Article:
Back when investment bankers and mining executives made more money than anyone else, the Audi A8 was the choice for executives who didn’t want to attract too much attention. Wooden dashboards were a measure of wealth and success. A V8 was the ultimate engine choice.
Since then, a lot has changed.
Wooden trim has disappeared from option lists. The V8 is an endangered species. Tech geniuses are making all the money and hardly anyone is buying super saloons anymore.
These days, it’s all about Range Rovers instead. The Audi A8 is now in its fourth generation, but you probably haven’t seen one of the latest models on the road.
Then again, when last did you see a new 7 Series, other than in a taxpayer-funded convoy?
The argument in favour of a super saloon is that the handling is far superior to the SUV alternative. This has been true until very recently, when a new breed of performance SUVs emerged that offer impressive dynamics. Very few consumers are now choosing beefy saloons over high-end SUVs.
Before you wax lyrical about your hatred of the SUV, a 5m long saloon car isn’t exactly a Lotus either, especially in Quattro format. The A8 is a showcase of technology and build quality rather than a driving weapon.
Audi needed to build a competitor to BMW and Mercedes-Benz but of course they wanted to stick with the Quattro technology, which is much heavier. This necessitated an all-aluminium body, launched in 1994 as the first generation A8.
To make the task more difficult at the time, Audi was launching a car into a market that suddenly cared about the impact of enormous cars on the environment. The S-Class was referred to by the German press as a “cathedral on wheels” which gave credence to Audi’s landmark decision to take space frame construction from the racetrack to a production car, albeit a pricey one.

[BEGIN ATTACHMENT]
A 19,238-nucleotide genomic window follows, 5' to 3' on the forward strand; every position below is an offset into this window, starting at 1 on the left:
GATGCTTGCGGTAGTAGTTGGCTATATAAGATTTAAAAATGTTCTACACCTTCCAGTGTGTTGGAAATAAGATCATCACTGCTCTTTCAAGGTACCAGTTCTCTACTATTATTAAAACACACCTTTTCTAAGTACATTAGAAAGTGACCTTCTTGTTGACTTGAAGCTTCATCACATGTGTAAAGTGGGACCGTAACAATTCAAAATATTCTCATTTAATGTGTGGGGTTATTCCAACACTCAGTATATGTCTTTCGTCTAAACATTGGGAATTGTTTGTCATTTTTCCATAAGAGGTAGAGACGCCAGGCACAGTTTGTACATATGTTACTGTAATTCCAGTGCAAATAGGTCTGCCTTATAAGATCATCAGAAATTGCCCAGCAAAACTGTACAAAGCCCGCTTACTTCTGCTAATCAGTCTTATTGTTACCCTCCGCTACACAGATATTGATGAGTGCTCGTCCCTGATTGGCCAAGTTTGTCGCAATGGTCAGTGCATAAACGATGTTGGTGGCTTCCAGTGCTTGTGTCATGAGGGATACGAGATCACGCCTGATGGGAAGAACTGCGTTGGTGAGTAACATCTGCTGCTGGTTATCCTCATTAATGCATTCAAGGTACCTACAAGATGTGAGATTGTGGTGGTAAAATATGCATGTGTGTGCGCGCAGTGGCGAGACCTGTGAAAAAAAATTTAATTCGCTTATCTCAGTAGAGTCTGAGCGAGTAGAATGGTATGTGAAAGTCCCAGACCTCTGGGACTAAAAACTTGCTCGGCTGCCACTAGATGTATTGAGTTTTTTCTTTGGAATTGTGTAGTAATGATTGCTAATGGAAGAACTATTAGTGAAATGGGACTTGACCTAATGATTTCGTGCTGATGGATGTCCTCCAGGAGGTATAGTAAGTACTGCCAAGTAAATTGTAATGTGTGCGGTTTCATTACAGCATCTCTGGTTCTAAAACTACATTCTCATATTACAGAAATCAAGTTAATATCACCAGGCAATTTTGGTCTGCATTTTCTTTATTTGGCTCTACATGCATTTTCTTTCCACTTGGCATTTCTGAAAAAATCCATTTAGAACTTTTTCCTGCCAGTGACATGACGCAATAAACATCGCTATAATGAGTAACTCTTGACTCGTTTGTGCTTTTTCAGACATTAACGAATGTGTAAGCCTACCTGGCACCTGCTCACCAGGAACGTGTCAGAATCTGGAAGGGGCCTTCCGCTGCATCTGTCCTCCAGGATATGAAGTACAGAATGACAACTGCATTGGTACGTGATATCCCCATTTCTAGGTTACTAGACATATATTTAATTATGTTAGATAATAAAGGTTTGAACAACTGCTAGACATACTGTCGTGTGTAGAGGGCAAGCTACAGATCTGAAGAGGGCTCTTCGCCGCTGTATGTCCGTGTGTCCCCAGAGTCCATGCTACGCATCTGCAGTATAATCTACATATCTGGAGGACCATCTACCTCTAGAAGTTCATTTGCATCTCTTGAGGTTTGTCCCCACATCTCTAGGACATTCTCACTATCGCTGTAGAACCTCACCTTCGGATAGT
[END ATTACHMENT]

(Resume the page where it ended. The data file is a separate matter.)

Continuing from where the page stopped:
Kerb weight of 1,750kg (although the CAR magazine test car weighed in at 1870kgs as tested) is impressive for a car this size and is less than the BMW 740i of the same period, although not by as much as one might expect because the Audi is also larger than the Beemer. Using aluminium construction brought numerous other ecological benefits, ranging from less waste during manufacturing through to a recyclable body at the end of the car’s life.
The motoring press also made a fuss of the Audi’s gearbox, with CAR Magazine going to the length of explaining that a “shift forward towards the plus sign triggers an upward shift, while a backwards movement causes a swop to a lower gear.” It seems ludicrous to read that in this day and age, but this was a super-advanced gearbox in its day.
The only other super saloon of the period that we’ve driven is the Jaguar XJR, specifically a 1999 X308 which is a fair comparison to this A8.
From a driving dynamics and performance perspective, it’s a dead rubber. The XJR puts out 276kW and only weighs 40kg more than this A8 which puts out 221kW. The S8 of the period would be a fairer fight (250kW) but we suspect would still come off second-best against the big cat.
The Jag’s rear-wheel drive layout lends itself to a more responsive driving experience vs. the Audi which is more of a highway cruiser with Quattro for ultimate roadholding. The Jag is an enthusiast’s choice, whereas the Audi is a more sensible choice and arguably a better all-rounder.
The A8 is no slouch either, with a 0-100km/h time of 6.9s.
None of the cars in this class are exactly cheap to maintain, but the Audi does exude a level of build quality that would embarrass Jaguar models far newer than the 1990s XJR. Everything in this car works and the interior shows very few signs of wear.
This 1998 A8 is a luxurious, safe and powerful way to move yourself, the family and an entire household of luggage. This is the first car we’ve driven where we could easily crawl into the boot!
The vehicle is being sold through Road & Race, along with an ongoing selection of interesting and iconic vehicles.